Check for cracked housings on plastic roof vents and broken seams on metal ones. You might be tempted to throw caulk at the problem, but that solution won’t last long. There’s really no fix other than replacing the damaged vents. Also look for pulled or missing nails at the base’s bottom edge. Replace them with rubber-washered screws. In most cases, you can remove nails under the shingles on both sides of the vent to pull it free. There will be nails across the top of the vent too. Usually you can also work those loose without removing shingles. Screw the bottom in place with rubber-washered screws. Squeeze out a bead of caulk beneath the shingles on both sides of the vent to hold the shingles down and to add a water barrier. That’s much easier than renailing the shingles.
Professionals offering handyman services through Handy come with a wealth of skill and experience. This means that you can book a versatile handyman who can take care of a variety of jobs at the time that's best for you. Rather than spending your Saturday morning trying to find studs in your walls or questioning whether you can trust the guy at the hardware store to give you good advice, why not use the Handy platform to hire a handyman who can deal with everything? Whether you need urgent help for home repairs, or just a few odd jobs taken care of, using Handy to book a general contractor or handyman can help you save both time and money.
I acknowledge that each independent Mr. Handyman® franchisee hires and determines the terms and conditions of employment for its own employees. Any employment benefits, compensation and employment practices vary by location. Neither Mr. Handyman International LLC (“Franchisor”) nor its affiliates have the power to: (1) hire, fire or modify the employment condition of franchisee’s employees; (2) supervise and control franchisee’s employee work schedule or conditions of employment; (3) determine the rate and method of payment; or (4) accept, review or maintain franchisee employment records. Mr. Handyman International LLC is NOT the employer and/or joint employer for: (i) any of the job opportunities listed on this website; (ii) any of the independent franchisees; and, (iii) any of the employees of the independent franchisees.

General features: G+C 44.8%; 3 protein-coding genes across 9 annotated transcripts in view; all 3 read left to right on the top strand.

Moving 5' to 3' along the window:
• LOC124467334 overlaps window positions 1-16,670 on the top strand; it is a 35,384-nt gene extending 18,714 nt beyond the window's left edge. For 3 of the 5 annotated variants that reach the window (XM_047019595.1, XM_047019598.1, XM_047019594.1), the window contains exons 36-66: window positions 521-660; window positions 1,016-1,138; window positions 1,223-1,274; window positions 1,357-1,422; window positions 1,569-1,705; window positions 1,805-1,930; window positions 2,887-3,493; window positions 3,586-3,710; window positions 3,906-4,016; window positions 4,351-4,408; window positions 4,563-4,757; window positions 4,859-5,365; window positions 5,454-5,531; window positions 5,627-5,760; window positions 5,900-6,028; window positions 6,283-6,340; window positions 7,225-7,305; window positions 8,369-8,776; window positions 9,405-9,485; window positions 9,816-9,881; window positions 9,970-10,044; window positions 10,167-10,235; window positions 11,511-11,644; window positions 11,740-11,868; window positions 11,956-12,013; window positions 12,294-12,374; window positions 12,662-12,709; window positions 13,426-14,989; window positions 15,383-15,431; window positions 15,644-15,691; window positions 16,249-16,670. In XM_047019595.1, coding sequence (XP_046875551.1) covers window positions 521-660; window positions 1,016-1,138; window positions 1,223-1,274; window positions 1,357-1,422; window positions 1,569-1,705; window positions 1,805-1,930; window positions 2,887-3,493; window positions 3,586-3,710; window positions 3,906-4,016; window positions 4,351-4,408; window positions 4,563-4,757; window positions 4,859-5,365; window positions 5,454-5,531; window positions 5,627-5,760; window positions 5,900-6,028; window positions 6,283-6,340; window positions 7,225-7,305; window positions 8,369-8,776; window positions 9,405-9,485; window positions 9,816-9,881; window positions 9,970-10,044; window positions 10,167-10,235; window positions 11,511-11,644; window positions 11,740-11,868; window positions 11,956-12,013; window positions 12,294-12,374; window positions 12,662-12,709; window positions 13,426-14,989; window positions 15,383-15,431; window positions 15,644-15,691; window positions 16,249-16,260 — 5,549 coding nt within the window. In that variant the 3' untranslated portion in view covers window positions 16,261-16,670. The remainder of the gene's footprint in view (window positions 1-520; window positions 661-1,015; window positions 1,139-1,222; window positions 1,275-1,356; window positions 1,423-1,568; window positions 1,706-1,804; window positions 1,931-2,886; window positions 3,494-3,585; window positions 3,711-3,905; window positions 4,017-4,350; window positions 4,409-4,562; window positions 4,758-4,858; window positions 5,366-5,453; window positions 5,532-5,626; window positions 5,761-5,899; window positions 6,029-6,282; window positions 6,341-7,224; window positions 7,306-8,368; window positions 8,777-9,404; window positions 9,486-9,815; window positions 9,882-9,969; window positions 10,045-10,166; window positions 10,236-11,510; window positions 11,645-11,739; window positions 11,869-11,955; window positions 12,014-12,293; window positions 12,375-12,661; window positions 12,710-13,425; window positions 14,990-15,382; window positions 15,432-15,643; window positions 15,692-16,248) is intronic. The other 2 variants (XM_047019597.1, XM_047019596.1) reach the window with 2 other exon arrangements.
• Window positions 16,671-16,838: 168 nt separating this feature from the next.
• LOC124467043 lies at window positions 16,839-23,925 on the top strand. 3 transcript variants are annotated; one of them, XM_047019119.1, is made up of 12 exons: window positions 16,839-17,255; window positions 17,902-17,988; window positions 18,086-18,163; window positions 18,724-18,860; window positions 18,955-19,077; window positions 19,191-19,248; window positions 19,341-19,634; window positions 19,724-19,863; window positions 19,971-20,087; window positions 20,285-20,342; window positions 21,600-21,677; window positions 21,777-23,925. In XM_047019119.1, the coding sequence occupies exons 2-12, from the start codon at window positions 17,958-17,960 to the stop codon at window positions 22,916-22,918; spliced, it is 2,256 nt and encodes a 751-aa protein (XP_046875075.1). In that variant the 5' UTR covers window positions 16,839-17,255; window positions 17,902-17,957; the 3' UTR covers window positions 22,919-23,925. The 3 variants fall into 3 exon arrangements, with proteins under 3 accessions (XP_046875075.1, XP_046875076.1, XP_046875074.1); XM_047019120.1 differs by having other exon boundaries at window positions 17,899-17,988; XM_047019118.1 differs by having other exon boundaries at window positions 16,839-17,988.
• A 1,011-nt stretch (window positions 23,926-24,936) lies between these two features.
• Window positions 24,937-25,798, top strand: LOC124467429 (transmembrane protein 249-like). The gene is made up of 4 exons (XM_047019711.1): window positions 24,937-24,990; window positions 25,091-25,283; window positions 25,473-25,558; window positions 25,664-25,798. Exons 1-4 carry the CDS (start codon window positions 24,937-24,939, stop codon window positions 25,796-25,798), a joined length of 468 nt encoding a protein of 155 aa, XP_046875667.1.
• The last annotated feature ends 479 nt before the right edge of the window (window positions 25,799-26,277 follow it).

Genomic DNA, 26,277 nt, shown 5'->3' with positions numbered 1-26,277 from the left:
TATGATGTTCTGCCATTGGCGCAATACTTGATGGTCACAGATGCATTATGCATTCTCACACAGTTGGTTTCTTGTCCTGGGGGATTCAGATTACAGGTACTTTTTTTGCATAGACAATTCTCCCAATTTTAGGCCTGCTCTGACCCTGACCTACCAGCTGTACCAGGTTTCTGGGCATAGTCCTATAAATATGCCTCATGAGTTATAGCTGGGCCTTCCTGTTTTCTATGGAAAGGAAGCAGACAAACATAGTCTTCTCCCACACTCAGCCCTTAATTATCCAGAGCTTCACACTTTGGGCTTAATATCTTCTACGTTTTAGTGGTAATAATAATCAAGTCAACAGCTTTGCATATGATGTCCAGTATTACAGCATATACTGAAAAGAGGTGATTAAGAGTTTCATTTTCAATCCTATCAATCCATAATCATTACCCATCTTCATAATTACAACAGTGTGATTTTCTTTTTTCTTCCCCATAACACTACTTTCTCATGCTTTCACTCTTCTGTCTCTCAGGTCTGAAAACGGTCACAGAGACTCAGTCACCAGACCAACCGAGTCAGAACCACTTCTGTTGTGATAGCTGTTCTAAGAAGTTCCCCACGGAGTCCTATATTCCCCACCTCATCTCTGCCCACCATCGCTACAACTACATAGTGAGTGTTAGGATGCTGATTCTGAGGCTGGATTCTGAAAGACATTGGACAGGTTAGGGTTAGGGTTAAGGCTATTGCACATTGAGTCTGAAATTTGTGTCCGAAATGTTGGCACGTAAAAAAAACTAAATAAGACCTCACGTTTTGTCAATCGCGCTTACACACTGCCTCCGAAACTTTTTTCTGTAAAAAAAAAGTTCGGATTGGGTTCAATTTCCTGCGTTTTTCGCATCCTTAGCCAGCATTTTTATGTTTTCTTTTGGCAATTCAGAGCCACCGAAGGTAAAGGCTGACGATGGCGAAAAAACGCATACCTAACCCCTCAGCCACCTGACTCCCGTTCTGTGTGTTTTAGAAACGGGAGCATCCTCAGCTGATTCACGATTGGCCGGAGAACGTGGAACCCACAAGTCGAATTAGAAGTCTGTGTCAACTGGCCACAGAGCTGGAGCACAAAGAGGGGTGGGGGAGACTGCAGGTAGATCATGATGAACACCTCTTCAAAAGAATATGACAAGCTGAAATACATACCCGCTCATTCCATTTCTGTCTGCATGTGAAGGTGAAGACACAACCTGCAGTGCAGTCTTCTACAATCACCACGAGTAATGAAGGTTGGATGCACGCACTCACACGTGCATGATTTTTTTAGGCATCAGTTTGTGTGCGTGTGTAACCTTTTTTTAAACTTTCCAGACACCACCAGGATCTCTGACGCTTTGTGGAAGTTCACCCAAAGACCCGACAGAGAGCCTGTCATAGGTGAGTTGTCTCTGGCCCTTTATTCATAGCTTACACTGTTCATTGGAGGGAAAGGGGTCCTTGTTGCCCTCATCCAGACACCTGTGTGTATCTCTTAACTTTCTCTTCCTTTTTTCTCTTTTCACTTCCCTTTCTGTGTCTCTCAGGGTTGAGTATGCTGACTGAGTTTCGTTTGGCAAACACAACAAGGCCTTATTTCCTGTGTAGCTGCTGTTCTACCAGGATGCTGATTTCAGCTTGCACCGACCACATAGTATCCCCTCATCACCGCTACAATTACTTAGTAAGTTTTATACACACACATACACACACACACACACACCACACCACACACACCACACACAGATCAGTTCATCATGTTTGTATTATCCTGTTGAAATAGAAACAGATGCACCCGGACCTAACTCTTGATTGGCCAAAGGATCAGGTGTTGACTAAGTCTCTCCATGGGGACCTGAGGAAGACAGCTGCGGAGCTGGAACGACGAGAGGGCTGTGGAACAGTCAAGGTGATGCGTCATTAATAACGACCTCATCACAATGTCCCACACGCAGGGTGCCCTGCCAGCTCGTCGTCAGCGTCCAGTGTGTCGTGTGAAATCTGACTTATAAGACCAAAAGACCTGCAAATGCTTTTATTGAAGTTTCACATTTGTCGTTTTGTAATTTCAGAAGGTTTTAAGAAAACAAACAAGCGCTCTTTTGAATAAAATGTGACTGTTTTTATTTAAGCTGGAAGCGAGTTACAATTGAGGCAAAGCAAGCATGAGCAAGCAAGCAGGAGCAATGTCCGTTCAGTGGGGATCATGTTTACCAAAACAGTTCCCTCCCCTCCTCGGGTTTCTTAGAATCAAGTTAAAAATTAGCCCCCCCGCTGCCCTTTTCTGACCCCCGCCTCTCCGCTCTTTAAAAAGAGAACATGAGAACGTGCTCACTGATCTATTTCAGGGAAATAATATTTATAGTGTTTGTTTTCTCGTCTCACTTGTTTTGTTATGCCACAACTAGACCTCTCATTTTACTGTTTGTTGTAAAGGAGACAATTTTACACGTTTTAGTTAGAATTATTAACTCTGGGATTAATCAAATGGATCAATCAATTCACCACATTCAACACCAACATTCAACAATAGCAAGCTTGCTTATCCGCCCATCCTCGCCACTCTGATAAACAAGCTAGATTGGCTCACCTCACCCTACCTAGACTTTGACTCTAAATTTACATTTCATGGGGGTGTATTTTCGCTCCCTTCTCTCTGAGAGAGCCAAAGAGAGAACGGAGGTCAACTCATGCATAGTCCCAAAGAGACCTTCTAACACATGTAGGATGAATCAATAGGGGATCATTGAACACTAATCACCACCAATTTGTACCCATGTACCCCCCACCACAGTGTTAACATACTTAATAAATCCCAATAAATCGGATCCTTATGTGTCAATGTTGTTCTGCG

If you can’t see any telltale flow marks, and since the stain is fairly small, look at the underside of the roof for ‘shiners.’ A shiner is a nail that missed the framing member, in this case when the carpenter nailed the roof sheathing to the rafters. Moisture that escapes into the cold attic from the rooms below often condenses on cold nails. Sometimes you can spot this if you climb up into your attic on a cold night. The nails will look white because they’re frosted. When the attic heats up a bit during the day, the frost melts and drips, then the nails frost up at night again and so on. The solution is to simply clip the nail with a side-cutting pliers.
Need your garage door repaired? Odds are, once you account for materials, labor and unforeseen hiccups, you’ll be writing a check for a grand. Your sump pump died? A new one could cost you around $600 for parts and labor, which doesn’t seem so bad considering the alternative is a flooded basement. But then the plumber might discover that the pipe carrying the water from the house to the street is clogged with years’ of debris and needs to be flushed out. And maybe there’s a blockage somewhere. There you have it: $1,000.